Suddaby noted in his decision that "it does not appear permissible for New York State to restrict concealed carry" in.
The judge said a temporary restraining order would not take effect for three business days to allow the state to file an appeal.
New York Attorney General Letitia James said her office plans to appeal the decision.
"While the decision preserves portions of the law, we believe the entire law must be preserved as enacted," she said in a statement. "Common-sense gun control regulations help save lives."
New York Gov. Kathy Hochul called the decision "disappointing" in a statement.
Supreme Court rejects gun rights challenge to bump stocks ban
The Supreme Court agreed/declined to hear a gun rights case challenging a Trump-era ban on bump stocks, which allow semi-automatic rifles to fire more quickly. © Provided by NBC News The decision not to hear the two related cases, a blow for gun rights activists, leaves the ban in place. The conservative-majority court issued a major ruling in June that expanded gun rights, although the legal issues in the bump stock cases were different. Bump stocks are accessories for semi-automatic rifles, such as the popular AR-15-style weapons.
"While this decision leaves aspects of the law in place, it is deeply disappointing that the judge wants to limit my ability to keep New Yorkers safe and to prevent more senseless gun violence," she said. "We are working with the Attorney General's office to review the decision carefully and discuss next steps in an appeal. I will continue to do everything in my power to combat the gun violence epidemic and protect New Yorkers."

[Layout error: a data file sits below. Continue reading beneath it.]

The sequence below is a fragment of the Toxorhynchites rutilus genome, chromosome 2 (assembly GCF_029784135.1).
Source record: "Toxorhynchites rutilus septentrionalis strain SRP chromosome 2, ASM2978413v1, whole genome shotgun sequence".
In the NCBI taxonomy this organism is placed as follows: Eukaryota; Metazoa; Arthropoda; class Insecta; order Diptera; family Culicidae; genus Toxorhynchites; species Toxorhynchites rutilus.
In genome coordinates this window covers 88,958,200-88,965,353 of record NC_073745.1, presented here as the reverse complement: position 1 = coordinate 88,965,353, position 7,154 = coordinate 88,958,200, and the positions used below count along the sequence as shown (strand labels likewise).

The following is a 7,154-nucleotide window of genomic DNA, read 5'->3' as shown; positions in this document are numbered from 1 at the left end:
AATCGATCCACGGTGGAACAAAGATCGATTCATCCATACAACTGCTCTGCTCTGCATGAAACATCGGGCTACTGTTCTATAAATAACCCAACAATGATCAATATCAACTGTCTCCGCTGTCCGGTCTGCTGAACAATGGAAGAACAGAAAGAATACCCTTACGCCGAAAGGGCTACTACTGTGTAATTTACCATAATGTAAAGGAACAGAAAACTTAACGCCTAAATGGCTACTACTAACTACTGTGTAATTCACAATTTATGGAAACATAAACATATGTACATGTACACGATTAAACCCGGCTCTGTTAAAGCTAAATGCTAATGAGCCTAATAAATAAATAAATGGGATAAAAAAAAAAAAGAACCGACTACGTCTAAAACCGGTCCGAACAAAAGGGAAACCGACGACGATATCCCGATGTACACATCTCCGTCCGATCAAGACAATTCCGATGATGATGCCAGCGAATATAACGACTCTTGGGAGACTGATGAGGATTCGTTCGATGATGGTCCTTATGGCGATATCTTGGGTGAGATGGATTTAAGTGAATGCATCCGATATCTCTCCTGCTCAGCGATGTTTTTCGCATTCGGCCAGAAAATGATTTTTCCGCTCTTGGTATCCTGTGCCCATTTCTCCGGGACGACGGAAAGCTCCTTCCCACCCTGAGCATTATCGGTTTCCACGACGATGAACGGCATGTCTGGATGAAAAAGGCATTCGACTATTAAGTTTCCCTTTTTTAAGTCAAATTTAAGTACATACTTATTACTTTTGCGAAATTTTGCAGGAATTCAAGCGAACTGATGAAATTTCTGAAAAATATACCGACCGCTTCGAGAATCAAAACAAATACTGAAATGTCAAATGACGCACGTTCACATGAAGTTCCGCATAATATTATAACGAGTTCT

The mayor of New York City pushed back against the decision.
"Once again, the courts have opened up another river leading to the sea of gun violence, making it harder for us to protect New Yorkers," Mayor Eric Adams said in a statement. "While the city is not a party to this case, we are willing to support the state in any way possible as it pursues an appeal."
The state's new gun law went into effect on Sept. 1. It designated "sensitive areas" -- like schools, theaters and even Times Square -- as being exempt from concealed carry, while also instituting stricter background checks for those applying for a permit.
Provisions of the law that are not impacted by the judge's decision include requirements that an applicant provides a list of character references and takes 18 hours of training. Additionally, sensitive locations that remain in effect, where carrying arms is prohibited, include mass transit, polling places, public assemblies and places controlled by federal, state or local government.
Demand soars for kids' books addressing violence, trauma .
CHICAGO (AP) — As the new school year swings into gear, some students carry heavier worries than keeping up with homework: Demand has been growing steadily for children’s books that address traumatic events such as school shootings. Sales of books for young readers on violence, grief, and emotions have increased for nine straight years, with nearly six million copies sold in 2021 — more than double the amount in 2012, according to NPD BookScan, which tracks U.S. retail sales of print books.